12. 12. 2-12 Manage Impressions Filter your behavior: Say and do as little as possible Direct action to alter impressions Present facts that enhance one’s position(Lewicki, Saunders & Barry. 2011)
  13. 13. 2-13 Modify Perceptions Make outcomes appear less attractive i Make the cost of obtaining g goals appear higher M k d d Make demands and d positions appear more or less attractive to the other p y party – whichever suits your y(Lewicki, Saunders & Barry. 2011) needs
  14. 14. 2-14 Manipulate Costs of p Delay or Termination Plan disruptive action Raise the costs of delay to the other party Form an alliance with outsiders Involve (or threaten to involve) other parties who can influence the outcome in your favor Schedule S h d l manipulations i l i One party is usually more vulnerable to p y y delaying than the other(Lewicki, Saunders & Barry. 2011)
  15. 15. 2-15 Positions Opening offers Where will you start? Opening stance Attitude? Competitive? Moderate? Initial concessions Should any be made? If so, how large? so(Lewicki, Saunders & Barry. 2011)
  16. 16. 2-16 Positions D i N ti ti P iti During Negotiations The role of concessions Without them, there is either Wi h h h i ih capitulation or deadlock Patterns of concession The pattern contains valuable information Final offers (commitment) “This is all I can do”(Lewicki, Saunders & Barry. 2011)
  17. 17. 2-17 C Commitments: T ti l it t Tactical Establishing a commitment Three Th properties:i Finality Specificity Consequences Preventing premature commitment i Their commitment reduces your flexibility(Lewicki, Saunders & Barry. 2011)
  18. 18. 2-18 C ti Commitment Creating C it t Public pronouncement Linking with an outside base Increase the i prominence off demands Reinforce the threat or promise(Lewicki, Saunders & Barry. 2011)
  19. 19. 2-19 Commitments: Tactical Ways to abandon a committed position Plan a way out Let it die silently Restate the commitment in more general terms Minimize the damage to the relationship if the other backs off(Lewicki, Saunders & Barry. 2011)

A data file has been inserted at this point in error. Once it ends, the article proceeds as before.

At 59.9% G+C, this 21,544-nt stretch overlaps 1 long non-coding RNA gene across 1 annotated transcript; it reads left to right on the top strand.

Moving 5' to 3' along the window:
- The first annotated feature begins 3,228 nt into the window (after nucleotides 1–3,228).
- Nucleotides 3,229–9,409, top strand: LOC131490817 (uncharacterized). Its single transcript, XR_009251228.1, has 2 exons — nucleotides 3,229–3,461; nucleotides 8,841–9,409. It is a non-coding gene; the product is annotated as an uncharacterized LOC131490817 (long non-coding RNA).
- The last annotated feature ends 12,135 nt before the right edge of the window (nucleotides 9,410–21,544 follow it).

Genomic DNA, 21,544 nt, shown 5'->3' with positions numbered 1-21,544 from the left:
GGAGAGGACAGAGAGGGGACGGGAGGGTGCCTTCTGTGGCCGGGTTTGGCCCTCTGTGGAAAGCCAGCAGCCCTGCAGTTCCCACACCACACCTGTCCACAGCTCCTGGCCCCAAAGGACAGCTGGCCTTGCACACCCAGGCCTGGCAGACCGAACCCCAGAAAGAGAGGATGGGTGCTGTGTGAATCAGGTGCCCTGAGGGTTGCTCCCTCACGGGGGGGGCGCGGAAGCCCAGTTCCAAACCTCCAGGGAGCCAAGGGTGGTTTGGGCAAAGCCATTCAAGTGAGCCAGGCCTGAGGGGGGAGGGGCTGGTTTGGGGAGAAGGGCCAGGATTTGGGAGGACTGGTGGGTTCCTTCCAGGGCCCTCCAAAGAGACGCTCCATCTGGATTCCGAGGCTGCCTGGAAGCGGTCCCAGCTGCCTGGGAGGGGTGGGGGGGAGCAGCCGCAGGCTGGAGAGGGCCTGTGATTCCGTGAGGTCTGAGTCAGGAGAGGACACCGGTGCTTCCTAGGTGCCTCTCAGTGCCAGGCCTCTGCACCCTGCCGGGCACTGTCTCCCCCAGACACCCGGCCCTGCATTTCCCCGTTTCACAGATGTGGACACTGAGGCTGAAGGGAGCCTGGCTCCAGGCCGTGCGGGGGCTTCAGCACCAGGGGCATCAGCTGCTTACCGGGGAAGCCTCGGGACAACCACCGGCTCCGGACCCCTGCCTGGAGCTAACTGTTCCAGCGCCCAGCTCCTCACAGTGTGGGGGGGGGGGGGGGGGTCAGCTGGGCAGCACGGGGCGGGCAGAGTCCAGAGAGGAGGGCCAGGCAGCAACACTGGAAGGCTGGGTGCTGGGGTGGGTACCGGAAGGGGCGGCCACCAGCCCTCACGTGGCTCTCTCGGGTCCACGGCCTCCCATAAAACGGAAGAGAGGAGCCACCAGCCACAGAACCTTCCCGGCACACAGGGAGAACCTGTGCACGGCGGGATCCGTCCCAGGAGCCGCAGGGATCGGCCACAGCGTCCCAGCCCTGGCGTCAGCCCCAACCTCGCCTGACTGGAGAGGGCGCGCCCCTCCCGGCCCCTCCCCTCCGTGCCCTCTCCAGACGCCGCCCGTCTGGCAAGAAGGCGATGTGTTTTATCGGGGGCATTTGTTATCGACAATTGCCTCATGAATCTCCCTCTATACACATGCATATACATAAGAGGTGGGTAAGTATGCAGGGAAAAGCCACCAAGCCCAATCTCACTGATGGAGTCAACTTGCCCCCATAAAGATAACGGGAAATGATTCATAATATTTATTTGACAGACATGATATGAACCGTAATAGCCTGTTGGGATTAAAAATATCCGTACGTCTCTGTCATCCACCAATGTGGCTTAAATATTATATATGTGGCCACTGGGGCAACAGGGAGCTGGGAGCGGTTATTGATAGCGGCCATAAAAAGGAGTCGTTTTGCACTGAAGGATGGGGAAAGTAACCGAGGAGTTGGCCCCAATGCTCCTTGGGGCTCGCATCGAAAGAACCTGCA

20. 20. 2-20 Closing the Deal Provide alternatives (2 or 3 packages) Assume the close Split the difference Exploding offers Deal sweeteners s eeteners(Lewicki, Saunders & Barry. 2011)
  21. 21. 2-21 H db ll T ti Hardball Tactics Four main options: Ignore them Discuss them Respond in kind Co-opt the other p y (befriend party ( them)(Lewicki, Saunders & Barry. 2011)
  22. 22. 2-22 Typical Hardball Tactics Good Cop/Bad Cop Lowball/Highball b ll/ i hb ll Bogey (playing up an issue of little importance) The Nibble (asking for a number of small concessions to) )(Lewicki, Saunders & Barry. 2011)
  23. 23. 2-23 Typical H db ll T i T i l Hardball Tactics Chicken Intimidation i id i Aggressive Behavior S Snow J b Job (overwhelm the other party with information))(Lewicki, Saunders & Barry. 2011)
  24. 24. 2-24 S Summary Negotiators need to: Set a clear target and resistance points Understand and work to improve their BATNA p Start with good opening offer Make appropriate concessions Manage the commitment(Lewicki, Saunders & Barry. 2011) process